After Ramkrishnas death, Vivekanananda Vivekananda as a Parivrjakathe Hindu religious life of a wandering monk, "without fixed abode, His sole possessions were a kamandalu (water pot), staff, and his two favorite booksBhagavat Gita and The Imitation of Christ. Vivekanandanath travelled the length and breadth of India for five years, visiting important centers of learning, acquainting himself with the diverse religious traditions and different patterns of social life. He developed sympathy for the suffering and poverty of the masses and resolved to uplift the nation.

Parliament of World's Religions


The Parliament of Religions opened on 11 September 1893 at the Art Institute of Chicago. On this day Vivekananda gave his first brief address. He began his speech with, "Sisters and brothers of America! To these words he got a standing ovation from a crowd of seven thousand, which lasted for two minutes. "And he quoted two illustrative passages in this relation, from the Bhagavat Gita"As the different streams having their sources in different places all mingle their water in the sea, so, O Lord, the different paths which men take, through different tendencies, various though they appear, crooked or straight, all lead to Thee!" and "Whosoever comes to Me, through whatsoever form, I reach him; all men are struggling through paths that in the end lead to Me." Despite being a short speech, it voiced the spirit of the Parliament and its sense of universality. Dr. Barrows, the president of the Parliament said, "India, the Mother of religions was represented by Swami Vivekananda. He attracted widespread attention in the press, which dubbed him as the "Cyclonic monk from India He spoke several more times at the Parliament on topics related to Hinduism and Buddhism. All his speeches at the Parliament had one common themeUniversalityand stressed religious tolerance.

RAMKRISHNA MATH & MISSION


On 1 May 1897 at Calcutta, Vivekananda founded the "Ramakrishna Math"the organ for propagating religion and "Ramakrishna Mission"the organ for social service. He founded the Sri Ramakrishna Math and Mission on the principle of Atmano Mokshartham Jagat-hitaya cha ( ) (for one's own salvation and for the welfare of the World). This was the beginning of an organized socio-religious movement to help the masses through educational, cultural, medical and relief work. The ideals based on Karma Yoga. Vivekananda had inspired Sir Jamshetji Tata to set up a research and educational institution when they had travelled together from Yokohama to Chicago on the Swami's first visit to the West He later visited western Punjab with the mission of establishing harmony between the Arya Samaj which stood for reinterpreted Hinduism and the Sanatanaists who stood for orthodox Hinduism. At Rawalpindi, he suggested methods for rooting out antagonism between Arya Samajists and Muslims. He spent the next few months consolidating the work of the Math and training the disciples. During this period he composed the famous arti song, Khandana Bhava Bandhana during the event of consecration of Ramakrishna's temple at a devotees' house.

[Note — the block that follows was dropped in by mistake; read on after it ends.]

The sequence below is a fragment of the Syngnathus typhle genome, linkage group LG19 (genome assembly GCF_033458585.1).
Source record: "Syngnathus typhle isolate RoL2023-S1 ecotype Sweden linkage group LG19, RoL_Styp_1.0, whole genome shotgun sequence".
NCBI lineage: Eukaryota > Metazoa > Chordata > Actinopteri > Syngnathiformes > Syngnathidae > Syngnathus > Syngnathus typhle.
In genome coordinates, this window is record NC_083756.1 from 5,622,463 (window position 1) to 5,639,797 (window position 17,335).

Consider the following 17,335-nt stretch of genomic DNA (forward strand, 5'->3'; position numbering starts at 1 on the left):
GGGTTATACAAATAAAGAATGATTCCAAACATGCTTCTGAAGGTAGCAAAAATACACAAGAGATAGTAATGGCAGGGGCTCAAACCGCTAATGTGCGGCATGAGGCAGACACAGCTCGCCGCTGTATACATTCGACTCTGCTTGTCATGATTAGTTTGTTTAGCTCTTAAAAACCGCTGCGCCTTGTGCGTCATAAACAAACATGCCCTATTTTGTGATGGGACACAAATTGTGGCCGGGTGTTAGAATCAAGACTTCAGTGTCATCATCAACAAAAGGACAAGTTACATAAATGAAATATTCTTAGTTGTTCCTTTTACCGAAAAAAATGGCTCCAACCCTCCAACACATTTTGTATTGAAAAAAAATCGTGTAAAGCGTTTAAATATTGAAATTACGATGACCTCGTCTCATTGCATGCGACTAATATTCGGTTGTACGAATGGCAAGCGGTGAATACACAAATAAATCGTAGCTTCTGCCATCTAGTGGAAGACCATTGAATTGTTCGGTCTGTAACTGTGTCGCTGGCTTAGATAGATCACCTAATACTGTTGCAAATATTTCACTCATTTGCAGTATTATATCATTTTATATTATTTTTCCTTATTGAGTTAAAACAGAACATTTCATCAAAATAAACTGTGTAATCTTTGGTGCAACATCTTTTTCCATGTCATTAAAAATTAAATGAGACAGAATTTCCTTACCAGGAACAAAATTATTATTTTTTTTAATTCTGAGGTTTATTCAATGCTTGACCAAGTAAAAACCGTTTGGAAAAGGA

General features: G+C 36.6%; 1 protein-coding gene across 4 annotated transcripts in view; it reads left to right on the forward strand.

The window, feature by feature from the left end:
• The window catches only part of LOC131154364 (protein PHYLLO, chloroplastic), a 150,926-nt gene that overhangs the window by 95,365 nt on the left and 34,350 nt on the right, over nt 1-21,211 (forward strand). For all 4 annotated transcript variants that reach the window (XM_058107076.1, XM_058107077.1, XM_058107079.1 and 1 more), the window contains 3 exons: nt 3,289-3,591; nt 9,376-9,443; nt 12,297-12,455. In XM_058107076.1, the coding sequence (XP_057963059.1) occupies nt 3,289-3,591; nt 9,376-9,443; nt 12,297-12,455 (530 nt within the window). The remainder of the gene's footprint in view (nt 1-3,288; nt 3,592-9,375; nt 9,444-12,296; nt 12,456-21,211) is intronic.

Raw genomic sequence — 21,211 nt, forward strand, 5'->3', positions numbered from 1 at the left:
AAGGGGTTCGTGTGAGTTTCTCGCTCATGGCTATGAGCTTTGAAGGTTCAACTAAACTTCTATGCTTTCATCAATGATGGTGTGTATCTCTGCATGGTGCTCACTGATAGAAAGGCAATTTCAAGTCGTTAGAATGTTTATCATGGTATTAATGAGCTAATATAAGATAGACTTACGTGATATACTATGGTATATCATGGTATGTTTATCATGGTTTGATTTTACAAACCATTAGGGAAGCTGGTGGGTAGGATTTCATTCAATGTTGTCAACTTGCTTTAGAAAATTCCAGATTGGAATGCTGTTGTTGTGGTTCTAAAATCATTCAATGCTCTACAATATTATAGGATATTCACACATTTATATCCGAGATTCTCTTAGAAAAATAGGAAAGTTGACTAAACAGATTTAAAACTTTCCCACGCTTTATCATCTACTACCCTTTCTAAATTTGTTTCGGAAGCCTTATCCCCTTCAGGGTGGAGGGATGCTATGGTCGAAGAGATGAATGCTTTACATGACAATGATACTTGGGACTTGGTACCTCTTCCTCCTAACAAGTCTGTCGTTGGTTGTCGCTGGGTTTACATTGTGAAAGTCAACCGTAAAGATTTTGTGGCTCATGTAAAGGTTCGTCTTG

TEACHINGS & Philosophy


Vivekananda believed that the essence of Hinduism was best expressed in the Vedanta philosophy, based on the interpretation of Adi Shankara. He summarized the Vedanta's teachings as follows, Each soul is potentially divine. The goal is to manifest this Divinity within by controlling nature, external and internal. Do this either by work, or worship, or psychic control, or philosophyby one, or more, or all of theseand be free. This is the whole of religion. Doctrines, or dogmas, or rituals, or books, or temples, or forms, are but secondary details. So long as even a single dog in my country is without food my whole religion is to feed it and serve it, anything excluding that is unreligious. Arise, awake and stop not till the goal is reached. Education is the manifestation of perfection already in man. Religion is the manifestation of divinity already in man. Serving man is serving God. According to Vivekananda, an important teaching he received from Ramakrishna was that "Jiva is Shiva" (each individual is divinity itself). He coined the concept of daridra narayana seva - the service of God in and through (poor) human beings.

LAST YEARS

Vivekananda spent few of his days at Advaita Ashrama, Mayavati and later at the Belur Math. Henceforth till the end he stayed at Belur Math, guiding the work of Ramakrishna Mission and Math and the work in England and America. He undertook pilgrimages to Bodhgaya and Varanasi towards his final days. He was suffering from asthma, diabetes and other physical ailments. He died on 4th July, 1904 **********